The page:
4. Ana María Shua

. Profil Penulis . . Ana María Shua lahir di Buenos Aires, pada 1951. Menggebrak dunia sastra pada usia 16 tahun lewat kumpulan puisi El sol y yo (1967) yang meraih dua penghargaan nasional. Kini ia telah melahirkan puluhan buku dalam berbagai genre: puisi, novel, cerita pendek, fiksi mini, dan humor. . Ia menerima Guggenheim Fellowship untuk novel El libro de los recuerdos (1994), penghargaan Premio Club de los XIII dan Premio Ciudad de Buenos Aires untuk novel La muerte como efecto secundario (1997). . Novel anak-anaknya Miedo en el sur (2016) juga meraih Premio Ciudad de Buenos Aires. Pada 2014 ia menerima penghargaan Konex de Platino dan Premio Nacional de Literatura. Untuk pencapaiannya di genre fiksi mini, pada 2016 ia menerima Premio Internacional de Minificción dari Meksiko. . . Pemburu Aksara . Penulis: Ana María Shua Penerjemah: Ronny Agustinus Detail buku:12 x 19 cm; x + 132 hlm Harga web: Rp 45.000 Pemesanan: Konfirmasi Bukti Transfer dan No. Order (bukan pembelian): 08118204386 . . #bukubaru #pemburuaksara #anamaríashua #sastra #sastraamerikalatin #sastradunia #bukumarjinkiri #marjinkiribooks #penerbitindonesia #indiepublisher #indonesia #marjinkiri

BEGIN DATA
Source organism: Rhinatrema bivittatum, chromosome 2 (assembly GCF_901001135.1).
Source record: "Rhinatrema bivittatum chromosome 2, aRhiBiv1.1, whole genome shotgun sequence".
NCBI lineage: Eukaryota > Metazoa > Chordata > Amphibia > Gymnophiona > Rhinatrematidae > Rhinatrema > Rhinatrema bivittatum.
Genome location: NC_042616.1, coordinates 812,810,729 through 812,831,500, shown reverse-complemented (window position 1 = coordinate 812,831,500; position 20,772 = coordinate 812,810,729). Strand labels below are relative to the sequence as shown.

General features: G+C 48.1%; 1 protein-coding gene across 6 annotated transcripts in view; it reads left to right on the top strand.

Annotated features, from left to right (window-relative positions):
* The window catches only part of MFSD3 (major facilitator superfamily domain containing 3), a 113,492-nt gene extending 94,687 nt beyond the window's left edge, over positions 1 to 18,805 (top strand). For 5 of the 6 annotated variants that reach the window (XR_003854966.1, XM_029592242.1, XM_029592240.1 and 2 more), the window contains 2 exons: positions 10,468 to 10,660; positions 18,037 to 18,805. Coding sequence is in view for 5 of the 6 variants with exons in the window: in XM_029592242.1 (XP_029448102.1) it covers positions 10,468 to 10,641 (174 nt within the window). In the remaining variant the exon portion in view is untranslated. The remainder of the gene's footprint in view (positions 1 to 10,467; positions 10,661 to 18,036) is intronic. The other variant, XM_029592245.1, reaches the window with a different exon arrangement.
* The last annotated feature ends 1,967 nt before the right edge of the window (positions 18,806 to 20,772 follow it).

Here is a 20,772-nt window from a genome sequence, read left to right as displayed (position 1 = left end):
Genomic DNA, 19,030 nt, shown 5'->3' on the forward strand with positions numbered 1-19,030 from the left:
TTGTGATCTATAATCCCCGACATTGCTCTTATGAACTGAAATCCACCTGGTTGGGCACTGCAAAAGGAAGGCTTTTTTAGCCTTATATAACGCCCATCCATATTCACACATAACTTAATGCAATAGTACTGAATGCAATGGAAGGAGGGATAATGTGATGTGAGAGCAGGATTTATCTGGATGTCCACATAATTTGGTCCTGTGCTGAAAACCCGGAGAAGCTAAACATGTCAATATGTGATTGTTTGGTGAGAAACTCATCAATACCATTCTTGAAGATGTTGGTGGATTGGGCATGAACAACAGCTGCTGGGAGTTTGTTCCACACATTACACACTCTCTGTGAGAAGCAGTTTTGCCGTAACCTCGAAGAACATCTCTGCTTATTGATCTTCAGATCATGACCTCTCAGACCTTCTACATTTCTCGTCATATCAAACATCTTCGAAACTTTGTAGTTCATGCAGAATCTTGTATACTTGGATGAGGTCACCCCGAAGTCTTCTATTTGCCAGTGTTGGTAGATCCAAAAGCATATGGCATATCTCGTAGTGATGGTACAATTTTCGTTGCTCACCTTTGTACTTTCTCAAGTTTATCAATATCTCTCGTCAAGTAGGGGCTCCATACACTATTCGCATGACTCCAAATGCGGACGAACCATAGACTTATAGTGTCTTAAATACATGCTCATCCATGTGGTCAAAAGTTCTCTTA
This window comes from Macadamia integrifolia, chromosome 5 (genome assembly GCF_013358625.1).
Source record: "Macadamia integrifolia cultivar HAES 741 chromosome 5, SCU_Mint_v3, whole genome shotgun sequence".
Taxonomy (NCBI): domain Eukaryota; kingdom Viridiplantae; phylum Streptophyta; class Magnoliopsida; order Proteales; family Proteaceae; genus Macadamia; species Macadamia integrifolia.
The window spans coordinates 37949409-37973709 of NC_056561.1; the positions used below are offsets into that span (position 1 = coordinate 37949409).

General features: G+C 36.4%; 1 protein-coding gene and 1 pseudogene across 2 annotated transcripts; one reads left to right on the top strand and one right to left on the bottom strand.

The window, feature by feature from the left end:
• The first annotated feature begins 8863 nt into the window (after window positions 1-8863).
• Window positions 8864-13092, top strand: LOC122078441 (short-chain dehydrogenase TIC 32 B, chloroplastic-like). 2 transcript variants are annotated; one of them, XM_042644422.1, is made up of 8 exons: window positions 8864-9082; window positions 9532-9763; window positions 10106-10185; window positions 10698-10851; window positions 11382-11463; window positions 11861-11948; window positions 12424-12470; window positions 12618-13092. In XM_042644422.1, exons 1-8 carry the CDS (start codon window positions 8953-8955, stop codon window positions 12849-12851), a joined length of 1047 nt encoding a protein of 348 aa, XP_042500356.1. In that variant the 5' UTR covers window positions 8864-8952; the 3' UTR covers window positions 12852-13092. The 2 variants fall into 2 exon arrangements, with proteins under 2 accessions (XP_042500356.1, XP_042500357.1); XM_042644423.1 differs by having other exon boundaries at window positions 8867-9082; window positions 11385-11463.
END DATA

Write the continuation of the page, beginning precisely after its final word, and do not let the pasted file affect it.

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Known as the “Queen of Microfiction” throughout Latin America, Ana Maria Shua has published more than 80 books in numerous genres, including novels, poetry, children’s literature and Jewish folklore. Shua’s novels are humorous and often sarcastic portraits of Argentine society, as in her first novel “Soy Paciente,” which describes the miserable standards of health care that force patients to be patient. Her 2007 novel “El peso de la tentación,” translated in 2012, is a dystopian fantasy centering on a woman who stays at a fat farm to attain the ideal thin body. In 2016, she was awarded the first Premio Iberoamericano Juan José Arreola in the category of mini-fiction.